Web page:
what Despite the fact that the new Libyan government has yet to put together a justice system of its own, the country says it plans to try Saif al-Islam Gaddafi within its borders, rather than sending him to the International Criminal Court.
why “The ICC is just a secondary court, and the people of Libya will not allow Seif al-Islam to be tried outside,” claimed information minister Mahmoud Shammam. Gaddafi’s son is wanted by the ICC for crimes against humanity. source
what Muammar Gaddafi was buried (along with his son as well as a former defense minister) Tuesday, days after his death, in an unmarked grave. The ceremony followed Islamic traditions.
why Fear of vandalism, or the possibility that his grave might get turned into a shrine by his hard-line supporters. By keeping Gaddafi’s location hidden, it prevents his grave from being disturbed. source
It’s certainly not the way we do things. We would have liked to see Col. Gaddafi going on trial to answer for his misdeeds.
British Defense Secretary Philip Hammond • Calling for an investigation into Muammar Gaddafi’s violent, bloody death on Thursday. The Libyan leader’s method of death — Human Rights Watch suggests it’s an execution that took place after the leader was detained — could cast a violent pall on the new government. Gaddafi’s wife Safiya, as you might guess, also wants an investigation. “I am proud of the bravery of my husband, Moammar Gadhafi, the holy warrior, and my sons who confronted the aggression of 40 countries over the past six months,” she told Syria-based Al-Rai TV. source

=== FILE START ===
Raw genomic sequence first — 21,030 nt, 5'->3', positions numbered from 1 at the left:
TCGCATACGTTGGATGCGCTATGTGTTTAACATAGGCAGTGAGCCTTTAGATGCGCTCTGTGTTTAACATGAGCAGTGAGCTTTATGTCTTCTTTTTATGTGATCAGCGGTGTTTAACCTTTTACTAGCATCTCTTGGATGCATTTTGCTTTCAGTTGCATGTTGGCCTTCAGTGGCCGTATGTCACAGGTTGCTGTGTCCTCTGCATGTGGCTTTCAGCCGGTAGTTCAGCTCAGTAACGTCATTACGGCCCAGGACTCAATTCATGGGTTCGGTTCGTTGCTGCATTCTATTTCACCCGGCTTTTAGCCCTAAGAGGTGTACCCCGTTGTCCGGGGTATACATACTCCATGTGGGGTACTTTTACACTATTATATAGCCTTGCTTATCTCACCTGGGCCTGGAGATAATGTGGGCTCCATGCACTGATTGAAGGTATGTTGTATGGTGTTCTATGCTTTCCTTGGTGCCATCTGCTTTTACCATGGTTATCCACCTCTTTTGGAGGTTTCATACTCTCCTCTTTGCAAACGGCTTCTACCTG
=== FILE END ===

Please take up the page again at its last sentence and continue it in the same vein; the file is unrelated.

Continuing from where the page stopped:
1,270bodies from 15-year-old massacre found source
» Memories still linger: The 1996 massacre at Abu Salim prison in Tripoli was one of the many catalysts to the civil war that effectively toppled Muammar Gaddafi. And this will be a difficult one to decipher. “We are dealing with more than 1,270 martyrs and must distinguish each one from the other for identification by comparing their DNA with family members,” said Libyan medical official Dr. Osman Abdul Jalil. “It may take years to reach the truth.”
The delay in the new government isn’t important. It’s like a sick man. He has to move slowly before he can walk at a normal speed. We need time to recover. … Look, we finally got rid of that bloody monkey. We are better than before.
Libyan engineer Mustafa Shaab bin Ragheb • Discussing the current situation with the Libyan government, six months into the war. Yes, friends, today is the six-month anniversary of NATO getting involved in Libya’s civil war, which remains controversial for some but has led to the crumbling of Gaddafi’s regime. There are many issues to deal with from here — including a splintering rebel movement — but “we finally got rid of that bloody monkey” certainly seems like a good result of a lengthy civil war. source
We will not give up. We are not women. We will continue fighting.
Muammar Gaddafi • Dropping a suitably sexist statement in regards to his losing battle against the Libyan rebels, during a message aired on Al Arabiya television. We don’t even know where to start with this. source
Libyan rebels believe Gaddafi is cornered: The New York Times is reporting that the Libyan rebels believe Muammar Gaddafi has been pinned down in Bani Walid, a desert town that sits about 150 miles from Tripoli. Said Abdul Hafith Ghoga, the deputy chairman of Libya’s transition council: “Since today we have learned that he is staying in Bani Walid, we are waiting to give him a chance to surrender.” It’s worth remembering that yesterday, Libyan council leader Mustafa Abdel Jalil gave Gaddafi loyalists a four-day surrender deadline. source
No dignified, honorable nation would accept an ultimatum from armed gangs.
Still-around Gaddafi spokesman Moussa Ibrahim • Denying that his boss would give in to demands that the longstanding Libyan dictator should give in to the rebels. Time’s running out if Gaddafi actually plans to surrender — the rebels plan a major military strike if he doesn’t. source
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